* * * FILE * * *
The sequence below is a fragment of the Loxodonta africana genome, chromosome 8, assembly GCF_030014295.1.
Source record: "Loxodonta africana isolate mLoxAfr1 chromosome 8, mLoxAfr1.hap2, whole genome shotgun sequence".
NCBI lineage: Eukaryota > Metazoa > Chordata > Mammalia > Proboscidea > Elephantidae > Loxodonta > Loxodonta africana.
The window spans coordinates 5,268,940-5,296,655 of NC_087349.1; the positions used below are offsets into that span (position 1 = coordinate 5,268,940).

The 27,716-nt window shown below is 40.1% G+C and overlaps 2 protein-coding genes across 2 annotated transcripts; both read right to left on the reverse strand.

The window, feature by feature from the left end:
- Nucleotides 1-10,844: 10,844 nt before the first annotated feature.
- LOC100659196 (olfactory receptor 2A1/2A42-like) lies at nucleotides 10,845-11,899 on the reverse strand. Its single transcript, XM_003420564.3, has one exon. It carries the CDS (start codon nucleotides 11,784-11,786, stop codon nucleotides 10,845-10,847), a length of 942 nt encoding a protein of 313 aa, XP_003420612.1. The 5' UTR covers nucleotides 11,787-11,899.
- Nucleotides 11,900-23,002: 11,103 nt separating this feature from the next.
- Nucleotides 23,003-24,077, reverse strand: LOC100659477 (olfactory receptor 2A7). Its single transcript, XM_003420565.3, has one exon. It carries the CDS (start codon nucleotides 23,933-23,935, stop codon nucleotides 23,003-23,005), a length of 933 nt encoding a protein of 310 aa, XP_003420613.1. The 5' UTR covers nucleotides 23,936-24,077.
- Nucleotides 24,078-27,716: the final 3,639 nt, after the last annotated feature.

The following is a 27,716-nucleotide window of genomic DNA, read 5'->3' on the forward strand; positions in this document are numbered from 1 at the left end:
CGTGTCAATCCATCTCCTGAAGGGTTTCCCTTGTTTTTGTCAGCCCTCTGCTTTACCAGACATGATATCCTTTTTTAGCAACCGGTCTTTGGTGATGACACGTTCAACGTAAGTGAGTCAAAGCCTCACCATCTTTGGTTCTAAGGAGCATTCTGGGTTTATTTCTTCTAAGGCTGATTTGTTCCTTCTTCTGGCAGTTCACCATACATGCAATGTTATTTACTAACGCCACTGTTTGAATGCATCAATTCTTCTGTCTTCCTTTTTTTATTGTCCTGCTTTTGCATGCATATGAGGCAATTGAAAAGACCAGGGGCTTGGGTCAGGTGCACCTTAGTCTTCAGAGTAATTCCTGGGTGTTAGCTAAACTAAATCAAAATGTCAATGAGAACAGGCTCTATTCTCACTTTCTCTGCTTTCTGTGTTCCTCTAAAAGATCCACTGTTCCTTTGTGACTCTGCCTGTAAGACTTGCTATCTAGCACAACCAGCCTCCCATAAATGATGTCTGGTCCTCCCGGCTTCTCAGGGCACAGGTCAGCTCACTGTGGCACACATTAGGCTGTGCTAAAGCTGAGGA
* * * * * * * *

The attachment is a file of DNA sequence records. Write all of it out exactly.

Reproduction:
The sequence below is a fragment of the Loxodonta africana genome, chromosome 8, assembly GCF_030014295.1.
Source record: "Loxodonta africana isolate mLoxAfr1 chromosome 8, mLoxAfr1.hap2, whole genome shotgun sequence".
NCBI lineage: Eukaryota > Metazoa > Chordata > Mammalia > Proboscidea > Elephantidae > Loxodonta > Loxodonta africana.
The window spans coordinates 5,268,940-5,296,655 of NC_087349.1; the positions used below are offsets into that span (position 1 = coordinate 5,268,940).

The 27,716-nt window shown below is 40.1% G+C and overlaps 2 protein-coding genes across 2 annotated transcripts; both read right to left on the reverse strand.

The window, feature by feature from the left end:
- Nucleotides 1-10,844: 10,844 nt before the first annotated feature.
- LOC100659196 (olfactory receptor 2A1/2A42-like) lies at nucleotides 10,845-11,899 on the reverse strand. Its single transcript, XM_003420564.3, has one exon. It carries the CDS (start codon nucleotides 11,784-11,786, stop codon nucleotides 10,845-10,847), a length of 942 nt encoding a protein of 313 aa, XP_003420612.1. The 5' UTR covers nucleotides 11,787-11,899.
- Nucleotides 11,900-23,002: 11,103 nt separating this feature from the next.
- Nucleotides 23,003-24,077, reverse strand: LOC100659477 (olfactory receptor 2A7). Its single transcript, XM_003420565.3, has one exon. It carries the CDS (start codon nucleotides 23,933-23,935, stop codon nucleotides 23,003-23,005), a length of 933 nt encoding a protein of 310 aa, XP_003420613.1. The 5' UTR covers nucleotides 23,936-24,077.
- Nucleotides 24,078-27,716: the final 3,639 nt, after the last annotated feature.

The following is a 27,716-nucleotide window of genomic DNA, read 5'->3' on the forward strand; positions in this document are numbered from 1 at the left end:
CGTGTCAATCCATCTCCTGAAGGGTTTCCCTTGTTTTTGTCAGCCCTCTGCTTTACCAGACATGATATCCTTTTTTAGCAACCGGTCTTTGGTGATGACACGTTCAACGTAAGTGAGTCAAAGCCTCACCATCTTTGGTTCTAAGGAGCATTCTGGGTTTATTTCTTCTAAGGCTGATTTGTTCCTTCTTCTGGCAGTTCACCATACATGCAATGTTATTTACTAACGCCACTGTTTGAATGCATCAATTCTTCTGTCTTCCTTTTTTTATTGTCCTGCTTTTGCATGCATATGAGGCAATTGAAAAGACCAGGGGCTTGGGTCAGGTGCACCTTAGTCTTCAGAGTAATTCCTGGGTGTTAGCTAAACTAAATCAAAATGTCAATGAGAACAGGCTCTATTCTCACTTTCTCTGCTTTCTGTGTTCCTCTAAAAGATCCACTGTTCCTTTGTGACTCTGCCTGTAAGACTTGCTATCTAGCACAACCAGCCTCCCATAAATGATGTCTGGTCCTCCCGGCTTCTCAGGGCACAGGTCAGCTCACTGTGGCACACATTAGGCTGTGCTAAAGCTGAGGA